Enriching valves – what does it even mean?
I had absolutely no clue what my friend, who already worked for Metso Flow Control, was talking about when he first gave me a hint that Metso is looking for a summer intern whose job would be to enrich valves. After presenting a quick overview of the job, it didn’t seem too tempting. ‘’Well you basically just enter values into to the ERP-system’’, was his sales speech regarding the open position. It didn’t sound like the dream summer job for a soon to be a Master of Science in Technology.
But it was already the end of May and I was still without a working place for the summer, so it was no place for me to be picky and working for Metso sounded like a great opportunity. So, I called the team leader and he had a little bit more precise description about the job. The job would involve dealing with production lines where different types of valves would be assembled. Depending on the valve’s specifications it needed to be pointed on the right track in the factory. This information needed to be entered in the ERP-system.
Almost every valve is different, so it isn’t as easy as it sounds like. In addition, all the valve parts that weren’t yet in the system needed to be recorded into the ERP as well. This basically meant that the supply chain for the items needed to be created, because it wasn’t sure that the item could be made or delivered by a certain supplier. I think I need to point out that the parts aren’t usually just basic stuff you get from every hardware store. Prices and lead times for the items were needed so the Purchasing Team could buy the parts at the right time from the right supplier. That means one needs to send a lot of emails to all around the world to get the required info. So, all in all, valve enrichment is dealing with production planning, item data, procurement and supply chain management. Valve enrichment doesn’t sound so dull anymore, does it.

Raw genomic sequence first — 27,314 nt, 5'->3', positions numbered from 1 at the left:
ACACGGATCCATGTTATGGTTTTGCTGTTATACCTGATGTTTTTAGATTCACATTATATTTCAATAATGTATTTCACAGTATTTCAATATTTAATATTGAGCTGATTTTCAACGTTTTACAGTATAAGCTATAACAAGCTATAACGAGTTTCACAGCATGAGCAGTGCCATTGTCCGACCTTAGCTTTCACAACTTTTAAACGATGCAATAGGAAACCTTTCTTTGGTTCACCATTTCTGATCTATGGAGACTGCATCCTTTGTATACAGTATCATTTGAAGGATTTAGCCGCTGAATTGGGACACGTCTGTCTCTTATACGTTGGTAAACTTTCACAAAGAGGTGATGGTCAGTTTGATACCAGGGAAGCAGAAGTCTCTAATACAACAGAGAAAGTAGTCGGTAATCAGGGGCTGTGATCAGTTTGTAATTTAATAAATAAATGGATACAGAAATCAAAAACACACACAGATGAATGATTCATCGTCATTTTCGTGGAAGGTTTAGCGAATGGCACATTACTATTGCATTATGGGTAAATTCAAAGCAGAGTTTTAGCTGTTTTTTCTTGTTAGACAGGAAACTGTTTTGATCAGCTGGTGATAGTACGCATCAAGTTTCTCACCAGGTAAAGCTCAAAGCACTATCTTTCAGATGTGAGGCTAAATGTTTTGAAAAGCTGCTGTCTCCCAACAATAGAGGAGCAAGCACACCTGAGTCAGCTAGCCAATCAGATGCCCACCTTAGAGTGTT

Item Data Management Team – what do we actually do?
The existence of the Item Data Management Team started about a year ago when Metso Flow Control started to implement lean office methods. I already told the basics about valve enrichment which is the main job for the Item Data Management Team; point a right production line for a valve and get the information needed to get the valve built. That is the job in short. However, to get the job done several procedures are needed. There are now six of us in the team doing the basic chores, plus the team leader, who delegates the tasks and tries to make the teams job as easy as possible.
Item Data Management Team in the Monday morning meeting
Us six try to keep the basic function working as smoothly as we can. We change the chores every now and then, but we all have our favorite chore we like the most. Usually one takes care of the emails, three of us enrich the valve parts, one takes care of the actual valve enrichment and one deals with the pre-enrichment, where the guidelines are given for the more detailed work.